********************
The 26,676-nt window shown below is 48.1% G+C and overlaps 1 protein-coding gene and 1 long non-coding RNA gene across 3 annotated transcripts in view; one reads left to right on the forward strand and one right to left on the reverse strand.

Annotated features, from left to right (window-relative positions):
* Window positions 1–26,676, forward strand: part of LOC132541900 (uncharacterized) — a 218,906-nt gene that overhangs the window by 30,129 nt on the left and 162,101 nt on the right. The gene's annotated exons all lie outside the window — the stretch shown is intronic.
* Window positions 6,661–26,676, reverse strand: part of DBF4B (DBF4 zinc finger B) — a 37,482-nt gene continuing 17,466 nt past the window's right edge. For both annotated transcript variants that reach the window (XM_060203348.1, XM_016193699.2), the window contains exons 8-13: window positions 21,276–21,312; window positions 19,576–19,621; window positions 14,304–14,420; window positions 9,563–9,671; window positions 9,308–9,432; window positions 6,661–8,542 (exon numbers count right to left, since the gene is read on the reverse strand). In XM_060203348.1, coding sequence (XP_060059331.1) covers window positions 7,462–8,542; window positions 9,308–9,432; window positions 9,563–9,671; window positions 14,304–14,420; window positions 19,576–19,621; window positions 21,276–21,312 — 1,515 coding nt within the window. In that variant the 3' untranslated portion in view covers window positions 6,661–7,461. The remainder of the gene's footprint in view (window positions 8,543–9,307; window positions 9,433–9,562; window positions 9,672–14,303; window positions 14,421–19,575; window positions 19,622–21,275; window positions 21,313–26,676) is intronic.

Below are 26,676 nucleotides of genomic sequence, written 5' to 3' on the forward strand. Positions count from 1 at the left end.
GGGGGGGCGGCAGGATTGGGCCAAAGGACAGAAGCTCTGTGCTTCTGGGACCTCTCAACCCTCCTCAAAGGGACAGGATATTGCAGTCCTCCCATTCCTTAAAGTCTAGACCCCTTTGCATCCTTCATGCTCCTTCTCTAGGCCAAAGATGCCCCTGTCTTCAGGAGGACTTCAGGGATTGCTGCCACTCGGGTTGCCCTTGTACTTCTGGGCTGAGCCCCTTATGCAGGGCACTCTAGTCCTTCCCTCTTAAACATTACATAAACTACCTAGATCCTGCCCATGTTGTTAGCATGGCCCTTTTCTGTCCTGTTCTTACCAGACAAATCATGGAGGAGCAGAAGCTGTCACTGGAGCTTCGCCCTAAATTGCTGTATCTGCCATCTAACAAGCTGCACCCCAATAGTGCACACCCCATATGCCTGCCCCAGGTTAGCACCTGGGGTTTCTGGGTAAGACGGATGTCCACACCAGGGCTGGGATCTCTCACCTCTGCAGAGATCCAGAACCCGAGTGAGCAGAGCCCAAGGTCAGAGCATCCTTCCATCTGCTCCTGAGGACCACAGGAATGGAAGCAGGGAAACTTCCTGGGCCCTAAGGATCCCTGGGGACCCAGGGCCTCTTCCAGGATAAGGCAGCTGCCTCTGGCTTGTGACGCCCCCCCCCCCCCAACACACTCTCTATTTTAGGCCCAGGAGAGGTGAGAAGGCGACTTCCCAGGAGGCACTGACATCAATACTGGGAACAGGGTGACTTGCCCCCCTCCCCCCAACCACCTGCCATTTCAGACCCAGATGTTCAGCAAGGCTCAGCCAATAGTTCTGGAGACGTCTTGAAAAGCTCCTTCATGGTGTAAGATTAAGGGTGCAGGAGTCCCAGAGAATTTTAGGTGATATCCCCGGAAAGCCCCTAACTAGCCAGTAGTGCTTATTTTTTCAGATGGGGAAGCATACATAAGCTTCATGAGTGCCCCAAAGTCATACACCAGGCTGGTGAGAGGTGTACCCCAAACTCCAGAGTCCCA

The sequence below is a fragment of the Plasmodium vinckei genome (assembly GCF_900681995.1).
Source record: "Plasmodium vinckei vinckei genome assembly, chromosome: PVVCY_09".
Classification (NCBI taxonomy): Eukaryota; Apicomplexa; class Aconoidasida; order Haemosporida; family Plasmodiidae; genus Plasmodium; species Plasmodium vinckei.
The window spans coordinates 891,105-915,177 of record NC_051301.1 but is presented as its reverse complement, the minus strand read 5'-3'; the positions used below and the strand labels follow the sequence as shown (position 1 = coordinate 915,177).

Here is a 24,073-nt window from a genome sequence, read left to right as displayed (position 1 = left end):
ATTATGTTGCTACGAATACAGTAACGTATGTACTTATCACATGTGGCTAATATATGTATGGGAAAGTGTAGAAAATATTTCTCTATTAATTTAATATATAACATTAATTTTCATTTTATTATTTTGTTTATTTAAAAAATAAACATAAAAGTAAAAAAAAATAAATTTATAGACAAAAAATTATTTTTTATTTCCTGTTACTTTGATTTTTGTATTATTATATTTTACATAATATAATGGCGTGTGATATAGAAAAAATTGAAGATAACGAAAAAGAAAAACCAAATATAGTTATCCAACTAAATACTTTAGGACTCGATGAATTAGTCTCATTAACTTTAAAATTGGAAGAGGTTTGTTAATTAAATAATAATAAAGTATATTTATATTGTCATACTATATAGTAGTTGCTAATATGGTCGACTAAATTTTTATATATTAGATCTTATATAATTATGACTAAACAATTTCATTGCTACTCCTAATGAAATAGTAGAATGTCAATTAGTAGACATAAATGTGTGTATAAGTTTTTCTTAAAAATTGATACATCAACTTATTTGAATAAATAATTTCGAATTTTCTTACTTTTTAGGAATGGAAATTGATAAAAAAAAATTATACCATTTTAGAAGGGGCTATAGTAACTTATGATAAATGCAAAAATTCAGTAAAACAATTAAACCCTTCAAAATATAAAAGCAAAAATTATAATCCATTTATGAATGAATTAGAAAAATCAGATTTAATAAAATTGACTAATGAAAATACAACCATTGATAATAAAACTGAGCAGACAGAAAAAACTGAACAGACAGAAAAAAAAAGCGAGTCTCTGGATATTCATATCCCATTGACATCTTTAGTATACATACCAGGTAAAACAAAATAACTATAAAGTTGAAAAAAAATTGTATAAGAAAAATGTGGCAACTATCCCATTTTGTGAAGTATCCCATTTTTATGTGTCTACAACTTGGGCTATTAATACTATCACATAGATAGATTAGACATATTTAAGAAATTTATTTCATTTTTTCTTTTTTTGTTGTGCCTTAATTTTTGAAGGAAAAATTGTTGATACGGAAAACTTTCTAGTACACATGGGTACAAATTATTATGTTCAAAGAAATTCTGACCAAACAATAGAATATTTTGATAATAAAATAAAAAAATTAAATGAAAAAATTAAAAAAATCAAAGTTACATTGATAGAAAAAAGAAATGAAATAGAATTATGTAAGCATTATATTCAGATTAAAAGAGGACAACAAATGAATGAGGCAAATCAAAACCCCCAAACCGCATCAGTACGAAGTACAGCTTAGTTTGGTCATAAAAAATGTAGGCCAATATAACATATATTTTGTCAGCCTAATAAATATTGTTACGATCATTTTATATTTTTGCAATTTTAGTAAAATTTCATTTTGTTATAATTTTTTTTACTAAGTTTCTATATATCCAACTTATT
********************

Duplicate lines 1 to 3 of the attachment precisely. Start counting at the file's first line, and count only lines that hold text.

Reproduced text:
The 26,676-nt window shown below is 48.1% G+C and overlaps 1 protein-coding gene and 1 long non-coding RNA gene across 3 annotated transcripts in view; one reads left to right on the forward strand and one right to left on the reverse strand.

Annotated features, from left to right (window-relative positions):
* Window positions 1–26,676, forward strand: part of LOC132541900 (uncharacterized) — a 218,906-nt gene that overhangs the window by 30,129 nt on the left and 162,101 nt on the right. The gene's annotated exons all lie outside the window — the stretch shown is intronic.